CallMeLater();
      }
    }
    

    Will actually create code that looks closer to the following code block (though, in reality the names used by the compiler for the generated functions and classes are names that aren't valid in C# to prevent conflicts with names you'd use):

    class Program
    {
      static void Main(string[] args)
      {
        Func1();
        Func2();
        Func2();
      }
    
      delegate void SimpleDelegate();
      static SimpleDelegate CallMeLater;
    
      private sealed class delegateHelperClass
      {
        public int q;
    
        public void delegateFunction()
        {
          Console.Write(this.q.ToString() + " - ");
          this.q++;
          Console.WriteLine(this.q.ToString());
        }
      }
    
      static void Func1()
      {
        int q = 42;
        delegateHelperClass helper = new delegateHelperClass();
        helper.q = q;
        CallMeLater = helper.delegateFunction;
      }
    
      static void Func2()
      {
        CallMeLater();
      }
    }
    
    Saturday, March 26, 2011 6:58 AM
  • um, it may or may not do that but your example is not totally correct. Add q = 10 after the delegate definition then q will be 51 in the delegate call. That is, it uses the last value of the function rather than what it was in place.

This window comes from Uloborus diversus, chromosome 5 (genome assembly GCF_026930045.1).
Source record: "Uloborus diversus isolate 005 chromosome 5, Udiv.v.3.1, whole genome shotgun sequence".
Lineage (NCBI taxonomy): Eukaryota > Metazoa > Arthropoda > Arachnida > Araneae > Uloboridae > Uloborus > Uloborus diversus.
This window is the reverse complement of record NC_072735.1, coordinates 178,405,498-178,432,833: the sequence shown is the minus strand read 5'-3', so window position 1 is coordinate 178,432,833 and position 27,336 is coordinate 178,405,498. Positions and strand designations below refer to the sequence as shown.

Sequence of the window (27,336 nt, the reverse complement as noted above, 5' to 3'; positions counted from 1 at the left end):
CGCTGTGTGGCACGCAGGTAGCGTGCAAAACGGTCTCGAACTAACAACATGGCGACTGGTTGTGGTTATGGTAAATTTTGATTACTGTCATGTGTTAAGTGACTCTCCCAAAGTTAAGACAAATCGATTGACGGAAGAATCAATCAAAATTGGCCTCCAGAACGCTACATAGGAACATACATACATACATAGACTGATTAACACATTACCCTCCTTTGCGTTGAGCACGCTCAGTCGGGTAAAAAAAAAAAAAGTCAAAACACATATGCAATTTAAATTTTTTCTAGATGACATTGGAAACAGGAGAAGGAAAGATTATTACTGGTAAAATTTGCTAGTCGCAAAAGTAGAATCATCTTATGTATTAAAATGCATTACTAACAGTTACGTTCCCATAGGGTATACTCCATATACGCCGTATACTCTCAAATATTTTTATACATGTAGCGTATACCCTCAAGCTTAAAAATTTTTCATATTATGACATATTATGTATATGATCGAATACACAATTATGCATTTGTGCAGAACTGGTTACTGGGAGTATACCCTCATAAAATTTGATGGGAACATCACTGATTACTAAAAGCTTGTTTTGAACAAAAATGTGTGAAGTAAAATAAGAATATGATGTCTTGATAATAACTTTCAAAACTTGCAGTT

static void Func1()
     {
      int q = 42;
      CallMeLater = new SimpleDelegate(delegate()
      {
       Console.Write(q.ToString() + " - ");
       q += 1;
       Console.WriteLine(q.ToString());
      });
      q = 10; // or assign a random value
     }
    

    then 10 will be passed to the delegate instead(unless the anonymous function is called inside Func1()) and not 42 which you may think. What I think is going on is that a reference is held to q so it is not cleaned up. Now suppose you call Func1 more than once with q randomly assigned? What is the value of q?

     

    This can result in unpredictable behavior in complex routines since the variables used may not be one one expects. It should throw a warning at least if a non-local variable is used.